With the new school year approaching and your child heading off to college, you've likely…
When planning for the future, protecting your family should always be a top priority, and this includes thinking about your beloved pets. Animals that grow alongside children and provide joy to families are in fact family members; the same can be said about assistance and companion animals that help people who live with disabilities. How would you like to see these special family members cared for when you are gone?
Pet planning is now a highly logical aspect of planning for the future, and it can be achieved through pet trusts. These legal instruments are part of the probate and trusts statutes in all 50 states, and they have become an essential aspect of estate planning. The goals of pet trusts may include:
- Transportation to another residence.
- Designating caretakers.
- Daily care.
- Veterinary care.
- Allocating estate funds for this purpose.
Pet trusts follow many of the provisions in the Uniform Trust Code, but some of them have been enacted or amended a bit differently by state legislatures. In essence, these trusts help pet owners in planning for the future by letting them become settlors and appoint trustees to manage funds intended to foster quality of life for their animals.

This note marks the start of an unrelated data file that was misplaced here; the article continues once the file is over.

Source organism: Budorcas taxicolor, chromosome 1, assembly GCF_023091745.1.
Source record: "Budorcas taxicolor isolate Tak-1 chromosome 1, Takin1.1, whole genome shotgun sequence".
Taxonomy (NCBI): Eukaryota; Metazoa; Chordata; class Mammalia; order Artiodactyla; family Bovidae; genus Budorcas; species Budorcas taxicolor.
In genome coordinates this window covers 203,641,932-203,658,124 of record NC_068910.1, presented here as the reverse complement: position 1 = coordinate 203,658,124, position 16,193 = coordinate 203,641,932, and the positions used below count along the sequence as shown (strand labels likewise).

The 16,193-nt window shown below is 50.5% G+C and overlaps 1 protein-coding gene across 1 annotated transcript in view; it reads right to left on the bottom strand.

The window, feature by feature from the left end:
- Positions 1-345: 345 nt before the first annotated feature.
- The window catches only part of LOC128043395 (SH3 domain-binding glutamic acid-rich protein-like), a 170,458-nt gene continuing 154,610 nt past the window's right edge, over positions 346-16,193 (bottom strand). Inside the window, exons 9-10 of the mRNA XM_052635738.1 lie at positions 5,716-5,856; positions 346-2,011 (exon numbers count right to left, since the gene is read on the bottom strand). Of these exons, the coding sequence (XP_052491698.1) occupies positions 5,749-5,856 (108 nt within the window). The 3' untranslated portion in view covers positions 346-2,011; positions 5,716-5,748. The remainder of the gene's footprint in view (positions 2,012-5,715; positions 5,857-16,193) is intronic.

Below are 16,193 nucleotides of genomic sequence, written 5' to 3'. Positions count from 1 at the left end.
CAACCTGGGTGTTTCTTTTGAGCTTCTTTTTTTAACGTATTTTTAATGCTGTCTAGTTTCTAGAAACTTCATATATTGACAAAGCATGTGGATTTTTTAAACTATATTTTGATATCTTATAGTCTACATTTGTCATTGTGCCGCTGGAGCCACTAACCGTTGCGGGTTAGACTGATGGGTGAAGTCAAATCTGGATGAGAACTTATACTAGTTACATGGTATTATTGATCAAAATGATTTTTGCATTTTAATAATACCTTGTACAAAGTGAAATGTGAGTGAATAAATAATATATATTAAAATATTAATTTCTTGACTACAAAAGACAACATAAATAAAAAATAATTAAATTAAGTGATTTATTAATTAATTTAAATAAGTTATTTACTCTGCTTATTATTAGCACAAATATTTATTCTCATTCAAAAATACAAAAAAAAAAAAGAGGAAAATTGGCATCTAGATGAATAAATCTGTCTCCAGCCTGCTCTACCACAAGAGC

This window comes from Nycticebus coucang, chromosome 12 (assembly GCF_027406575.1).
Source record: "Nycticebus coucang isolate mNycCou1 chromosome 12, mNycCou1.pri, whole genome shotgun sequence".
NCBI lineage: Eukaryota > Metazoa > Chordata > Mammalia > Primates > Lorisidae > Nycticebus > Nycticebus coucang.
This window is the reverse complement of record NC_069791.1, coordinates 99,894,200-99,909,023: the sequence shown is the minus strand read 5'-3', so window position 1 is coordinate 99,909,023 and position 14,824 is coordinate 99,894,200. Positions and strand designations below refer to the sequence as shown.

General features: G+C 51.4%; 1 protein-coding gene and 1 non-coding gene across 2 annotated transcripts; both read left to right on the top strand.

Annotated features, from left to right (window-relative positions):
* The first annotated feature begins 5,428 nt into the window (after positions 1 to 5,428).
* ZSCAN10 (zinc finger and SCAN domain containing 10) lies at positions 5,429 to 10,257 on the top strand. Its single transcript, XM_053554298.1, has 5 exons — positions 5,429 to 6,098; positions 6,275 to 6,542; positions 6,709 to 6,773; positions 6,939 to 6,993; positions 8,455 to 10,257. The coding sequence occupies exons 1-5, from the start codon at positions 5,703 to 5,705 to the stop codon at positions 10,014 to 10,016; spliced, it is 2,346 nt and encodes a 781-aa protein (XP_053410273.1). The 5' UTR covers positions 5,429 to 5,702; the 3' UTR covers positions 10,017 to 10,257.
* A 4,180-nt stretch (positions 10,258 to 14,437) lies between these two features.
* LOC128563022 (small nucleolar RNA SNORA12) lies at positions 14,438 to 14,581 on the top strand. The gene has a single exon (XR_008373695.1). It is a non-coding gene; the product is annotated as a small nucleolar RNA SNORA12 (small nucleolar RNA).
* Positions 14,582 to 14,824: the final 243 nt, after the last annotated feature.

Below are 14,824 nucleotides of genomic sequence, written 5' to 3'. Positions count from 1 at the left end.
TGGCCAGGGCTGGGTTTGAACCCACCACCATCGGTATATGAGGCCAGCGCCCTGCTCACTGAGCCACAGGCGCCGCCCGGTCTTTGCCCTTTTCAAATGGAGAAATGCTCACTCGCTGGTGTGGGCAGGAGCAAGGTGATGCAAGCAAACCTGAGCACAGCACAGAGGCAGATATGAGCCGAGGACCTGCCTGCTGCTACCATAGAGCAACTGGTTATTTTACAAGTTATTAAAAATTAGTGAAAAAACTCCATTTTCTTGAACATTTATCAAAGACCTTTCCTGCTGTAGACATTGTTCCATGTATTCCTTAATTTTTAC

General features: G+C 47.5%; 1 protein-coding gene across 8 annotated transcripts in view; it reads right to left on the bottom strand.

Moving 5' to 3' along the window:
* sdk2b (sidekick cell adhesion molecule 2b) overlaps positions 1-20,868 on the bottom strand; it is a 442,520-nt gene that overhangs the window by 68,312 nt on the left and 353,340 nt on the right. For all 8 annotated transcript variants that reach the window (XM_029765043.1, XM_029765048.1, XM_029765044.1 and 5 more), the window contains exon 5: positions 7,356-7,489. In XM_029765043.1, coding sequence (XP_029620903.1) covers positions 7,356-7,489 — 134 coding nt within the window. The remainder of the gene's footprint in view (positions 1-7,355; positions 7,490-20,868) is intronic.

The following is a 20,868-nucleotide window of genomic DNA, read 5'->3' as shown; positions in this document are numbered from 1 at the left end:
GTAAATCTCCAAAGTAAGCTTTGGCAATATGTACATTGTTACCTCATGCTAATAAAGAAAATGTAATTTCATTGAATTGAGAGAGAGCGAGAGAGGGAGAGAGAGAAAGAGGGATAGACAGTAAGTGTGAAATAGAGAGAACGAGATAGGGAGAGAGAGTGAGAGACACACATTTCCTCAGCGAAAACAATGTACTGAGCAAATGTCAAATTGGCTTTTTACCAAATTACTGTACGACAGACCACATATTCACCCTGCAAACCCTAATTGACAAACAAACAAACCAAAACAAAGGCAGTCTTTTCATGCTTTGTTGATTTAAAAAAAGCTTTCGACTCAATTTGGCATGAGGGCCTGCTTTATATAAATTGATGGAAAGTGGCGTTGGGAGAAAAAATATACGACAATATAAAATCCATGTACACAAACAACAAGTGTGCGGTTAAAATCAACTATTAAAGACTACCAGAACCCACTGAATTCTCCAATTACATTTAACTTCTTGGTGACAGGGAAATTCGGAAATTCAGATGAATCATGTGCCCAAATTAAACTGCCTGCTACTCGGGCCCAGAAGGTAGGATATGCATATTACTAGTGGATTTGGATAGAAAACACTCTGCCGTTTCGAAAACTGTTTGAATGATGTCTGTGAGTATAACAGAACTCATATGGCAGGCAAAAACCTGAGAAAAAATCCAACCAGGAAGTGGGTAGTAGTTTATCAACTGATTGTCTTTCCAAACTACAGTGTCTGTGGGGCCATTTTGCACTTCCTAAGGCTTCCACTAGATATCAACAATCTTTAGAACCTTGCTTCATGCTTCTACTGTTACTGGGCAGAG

Just like a trust created for the purpose of protecting your family, a pet trust needs to be drafted in a manner that reflects your wishes and instructions for when you are no longer able to care for your pets. Such a situation does not have to be limited to passing away; the trust can also be crafted with provisions related to illness and disability. The terms during which these trusts are in effect generally conform to how long the animals will live.
The construction of pet trusts may vary according to your wishes, objectives, and jurisdiction. Even though these trusts are created in order to ensure the welfare of companion animals, pets are not the beneficiaries because they wouldn’t know what to do with the money. Trustees can be named beneficiaries, but they don’t necessarily need to be the direct caregivers; in fact, some situations may call for trust protectors tasked with making sure that trustees are carrying out the instructions as they should. If for some reason caregivers are not available, pet trusts may direct trustees to make shelter or sanctuary arrangements.
Protecting your family with proper estate planning requires you to think of every angle and cover all bases. Whether your family rescues a stray kitten or raises a puppy, chances are that loving feelings will develop, and this is why pet trusts are smart choices. We all want to outlive our dear pets and be with them until the end, but this may not always be possible. Pet trusts are constructive examples of caring for loved ones and trying to figure out how we can brighten their future.
Contact the Estate Planning Attorneys at the Law Firm of Christopher W. Dumm